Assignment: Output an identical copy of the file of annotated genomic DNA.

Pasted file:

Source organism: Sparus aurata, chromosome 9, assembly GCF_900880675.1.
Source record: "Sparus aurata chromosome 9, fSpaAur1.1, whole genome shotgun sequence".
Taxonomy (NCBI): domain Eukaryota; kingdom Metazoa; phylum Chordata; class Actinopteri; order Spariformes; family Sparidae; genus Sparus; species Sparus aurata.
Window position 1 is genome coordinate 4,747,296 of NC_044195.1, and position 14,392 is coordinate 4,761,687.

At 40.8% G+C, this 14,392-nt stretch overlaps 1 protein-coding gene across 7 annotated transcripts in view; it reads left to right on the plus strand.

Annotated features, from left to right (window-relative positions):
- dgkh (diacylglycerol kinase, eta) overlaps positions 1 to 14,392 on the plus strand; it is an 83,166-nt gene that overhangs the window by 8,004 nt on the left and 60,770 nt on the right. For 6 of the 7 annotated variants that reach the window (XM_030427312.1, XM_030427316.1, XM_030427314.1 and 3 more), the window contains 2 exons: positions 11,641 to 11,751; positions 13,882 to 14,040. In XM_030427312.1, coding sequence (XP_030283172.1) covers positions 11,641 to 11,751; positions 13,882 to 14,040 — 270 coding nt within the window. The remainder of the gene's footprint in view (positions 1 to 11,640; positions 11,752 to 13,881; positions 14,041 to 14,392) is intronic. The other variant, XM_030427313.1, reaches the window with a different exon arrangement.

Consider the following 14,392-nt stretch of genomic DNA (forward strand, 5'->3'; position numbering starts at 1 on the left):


Source organism: Sparus aurata, chromosome 9, assembly GCF_900880675.1.
Source record: "Sparus aurata chromosome 9, fSpaAur1.1, whole genome shotgun sequence".
Taxonomy (NCBI): domain Eukaryota; kingdom Metazoa; phylum Chordata; class Actinopteri; order Spariformes; family Sparidae; genus Sparus; species Sparus aurata.
Window position 1 is genome coordinate 4,747,296 of NC_044195.1, and position 14,392 is coordinate 4,761,687.

At 40.8% G+C, this 14,392-nt stretch overlaps 1 protein-coding gene across 7 annotated transcripts in view; it reads left to right on the plus strand.

Annotated features, from left to right (window-relative positions):
- dgkh (diacylglycerol kinase, eta) overlaps positions 1 to 14,392 on the plus strand; it is an 83,166-nt gene that overhangs the window by 8,004 nt on the left and 60,770 nt on the right. For 6 of the 7 annotated variants that reach the window (XM_030427312.1, XM_030427316.1, XM_030427314.1 and 3 more), the window contains 2 exons: positions 11,641 to 11,751; positions 13,882 to 14,040. In XM_030427312.1, coding sequence (XP_030283172.1) covers positions 11,641 to 11,751; positions 13,882 to 14,040 — 270 coding nt within the window. The remainder of the gene's footprint in view (positions 1 to 11,640; positions 11,752 to 13,881; positions 14,041 to 14,392) is intronic. The other variant, XM_030427313.1, reaches the window with a different exon arrangement.

Consider the following 14,392-nt stretch of genomic DNA (forward strand, 5'->3'; position numbering starts at 1 on the left):